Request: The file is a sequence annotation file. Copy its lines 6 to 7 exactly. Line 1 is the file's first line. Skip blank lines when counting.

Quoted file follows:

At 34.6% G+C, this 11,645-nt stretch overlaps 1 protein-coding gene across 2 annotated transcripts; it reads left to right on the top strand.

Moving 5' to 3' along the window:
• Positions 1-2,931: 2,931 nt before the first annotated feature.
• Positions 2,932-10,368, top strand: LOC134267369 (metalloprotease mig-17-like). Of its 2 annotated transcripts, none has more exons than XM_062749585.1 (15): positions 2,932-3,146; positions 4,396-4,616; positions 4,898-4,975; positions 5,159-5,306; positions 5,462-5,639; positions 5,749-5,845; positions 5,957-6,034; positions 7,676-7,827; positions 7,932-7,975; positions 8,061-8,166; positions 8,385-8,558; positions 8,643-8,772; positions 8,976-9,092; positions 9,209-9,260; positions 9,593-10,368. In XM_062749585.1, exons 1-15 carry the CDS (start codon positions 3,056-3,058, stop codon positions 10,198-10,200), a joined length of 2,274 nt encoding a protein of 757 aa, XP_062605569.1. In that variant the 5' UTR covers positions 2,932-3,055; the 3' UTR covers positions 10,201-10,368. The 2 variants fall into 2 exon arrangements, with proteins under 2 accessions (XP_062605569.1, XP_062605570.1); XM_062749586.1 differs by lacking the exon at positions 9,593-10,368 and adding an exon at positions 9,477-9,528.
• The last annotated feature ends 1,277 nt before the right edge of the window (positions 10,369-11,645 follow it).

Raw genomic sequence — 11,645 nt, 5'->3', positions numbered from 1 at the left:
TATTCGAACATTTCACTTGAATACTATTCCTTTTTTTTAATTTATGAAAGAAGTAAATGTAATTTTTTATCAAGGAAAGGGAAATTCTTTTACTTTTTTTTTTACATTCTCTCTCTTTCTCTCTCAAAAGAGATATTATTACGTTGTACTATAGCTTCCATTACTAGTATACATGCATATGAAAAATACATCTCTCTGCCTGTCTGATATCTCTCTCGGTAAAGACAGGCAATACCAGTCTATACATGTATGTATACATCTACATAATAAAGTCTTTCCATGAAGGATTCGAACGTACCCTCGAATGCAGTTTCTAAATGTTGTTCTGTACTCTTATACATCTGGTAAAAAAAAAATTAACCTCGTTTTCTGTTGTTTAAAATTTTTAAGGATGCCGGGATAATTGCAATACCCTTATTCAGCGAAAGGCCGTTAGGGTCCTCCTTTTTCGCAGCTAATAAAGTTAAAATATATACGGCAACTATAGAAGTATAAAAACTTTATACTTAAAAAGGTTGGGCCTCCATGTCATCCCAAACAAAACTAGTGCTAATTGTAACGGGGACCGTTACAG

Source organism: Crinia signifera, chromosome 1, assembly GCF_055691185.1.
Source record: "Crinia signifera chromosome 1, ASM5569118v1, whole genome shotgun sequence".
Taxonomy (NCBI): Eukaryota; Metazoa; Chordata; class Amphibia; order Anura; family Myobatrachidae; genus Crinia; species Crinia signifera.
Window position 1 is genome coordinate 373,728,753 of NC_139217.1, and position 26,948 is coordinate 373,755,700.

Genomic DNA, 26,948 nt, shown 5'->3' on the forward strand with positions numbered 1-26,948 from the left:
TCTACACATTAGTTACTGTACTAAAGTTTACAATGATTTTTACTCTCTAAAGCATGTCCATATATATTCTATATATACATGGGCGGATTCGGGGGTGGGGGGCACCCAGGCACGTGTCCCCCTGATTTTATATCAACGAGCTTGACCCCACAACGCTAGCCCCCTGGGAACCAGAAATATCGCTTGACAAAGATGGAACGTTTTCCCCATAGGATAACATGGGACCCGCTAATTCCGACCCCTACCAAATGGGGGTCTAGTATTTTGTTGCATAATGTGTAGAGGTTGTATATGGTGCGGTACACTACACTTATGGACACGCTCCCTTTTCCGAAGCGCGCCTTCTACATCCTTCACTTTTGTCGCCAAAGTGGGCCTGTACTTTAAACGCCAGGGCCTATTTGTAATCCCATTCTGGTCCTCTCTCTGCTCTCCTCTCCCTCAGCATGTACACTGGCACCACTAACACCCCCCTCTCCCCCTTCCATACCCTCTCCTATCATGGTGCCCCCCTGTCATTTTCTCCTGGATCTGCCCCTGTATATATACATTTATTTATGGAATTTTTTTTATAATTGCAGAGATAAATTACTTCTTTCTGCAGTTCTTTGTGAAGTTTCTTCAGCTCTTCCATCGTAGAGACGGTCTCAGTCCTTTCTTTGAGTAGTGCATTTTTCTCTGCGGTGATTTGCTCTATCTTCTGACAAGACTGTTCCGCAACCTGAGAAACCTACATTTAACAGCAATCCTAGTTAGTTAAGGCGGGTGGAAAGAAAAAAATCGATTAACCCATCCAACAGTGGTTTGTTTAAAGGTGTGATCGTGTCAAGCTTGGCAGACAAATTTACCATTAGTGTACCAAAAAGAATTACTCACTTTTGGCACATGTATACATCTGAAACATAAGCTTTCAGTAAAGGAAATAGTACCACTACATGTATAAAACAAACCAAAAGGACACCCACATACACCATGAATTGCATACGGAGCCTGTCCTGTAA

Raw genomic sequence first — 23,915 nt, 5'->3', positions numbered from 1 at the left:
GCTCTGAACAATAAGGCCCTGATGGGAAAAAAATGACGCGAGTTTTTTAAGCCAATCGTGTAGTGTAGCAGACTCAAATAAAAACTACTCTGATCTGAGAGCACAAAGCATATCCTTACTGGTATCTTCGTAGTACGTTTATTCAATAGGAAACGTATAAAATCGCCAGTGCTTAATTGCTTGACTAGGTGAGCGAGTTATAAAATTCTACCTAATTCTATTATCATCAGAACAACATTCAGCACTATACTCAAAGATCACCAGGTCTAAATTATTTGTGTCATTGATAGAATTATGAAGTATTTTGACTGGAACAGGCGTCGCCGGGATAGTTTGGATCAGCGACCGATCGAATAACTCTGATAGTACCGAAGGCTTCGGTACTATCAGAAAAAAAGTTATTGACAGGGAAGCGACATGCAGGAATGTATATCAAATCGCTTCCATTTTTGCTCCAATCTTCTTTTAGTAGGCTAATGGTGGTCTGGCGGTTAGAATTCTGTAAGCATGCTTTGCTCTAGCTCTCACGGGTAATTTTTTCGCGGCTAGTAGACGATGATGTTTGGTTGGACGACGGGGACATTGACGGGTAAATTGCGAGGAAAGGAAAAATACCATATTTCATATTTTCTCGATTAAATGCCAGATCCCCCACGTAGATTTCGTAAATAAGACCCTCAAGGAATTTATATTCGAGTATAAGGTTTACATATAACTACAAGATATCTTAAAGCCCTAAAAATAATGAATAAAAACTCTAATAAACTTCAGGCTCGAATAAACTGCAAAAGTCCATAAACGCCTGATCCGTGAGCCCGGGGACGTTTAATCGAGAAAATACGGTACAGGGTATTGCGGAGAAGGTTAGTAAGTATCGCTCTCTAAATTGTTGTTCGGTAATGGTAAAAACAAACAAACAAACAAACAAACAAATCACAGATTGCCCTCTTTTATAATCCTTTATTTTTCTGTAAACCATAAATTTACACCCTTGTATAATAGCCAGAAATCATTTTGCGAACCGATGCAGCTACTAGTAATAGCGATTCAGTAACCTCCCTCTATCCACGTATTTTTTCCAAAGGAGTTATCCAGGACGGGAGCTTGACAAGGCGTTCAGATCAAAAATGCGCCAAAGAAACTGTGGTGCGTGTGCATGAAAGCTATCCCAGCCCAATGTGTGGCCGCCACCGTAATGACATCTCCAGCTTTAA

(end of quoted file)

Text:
Raw genomic sequence — 11,645 nt, 5'->3', positions numbered from 1 at the left:
TATTCGAACATTTCACTTGAATACTATTCCTTTTTTTTAATTTATGAAAGAAGTAAATGTAATTTTTTATCAAGGAAAGGGAAATTCTTTTACTTTTTTTTTTACATTCTCTCTCTTTCTCTCTCAAAAGAGATATTATTACGTTGTACTATAGCTTCCATTACTAGTATACATGCATATGAAAAATACATCTCTCTGCCTGTCTGATATCTCTCTCGGTAAAGACAGGCAATACCAGTCTATACATGTATGTATACATCTACATAATAAAGTCTTTCCATGAAGGATTCGAACGTACCCTCGAATGCAGTTTCTAAATGTTGTTCTGTACTCTTATACATCTGGTAAAAAAAAAATTAACCTCGTTTTCTGTTGTTTAAAATTTTTAAGGATGCCGGGATAATTGCAATACCCTTATTCAGCGAAAGGCCGTTAGGGTCCTCCTTTTTCGCAGCTAATAAAGTTAAAATATATACGGCAACTATAGAAGTATAAAAACTTTATACTTAAAAAGGTTGGGCCTCCATGTCATCCCAAACAAAACTAGTGCTAATTGTAACGGGGACCGTTACAG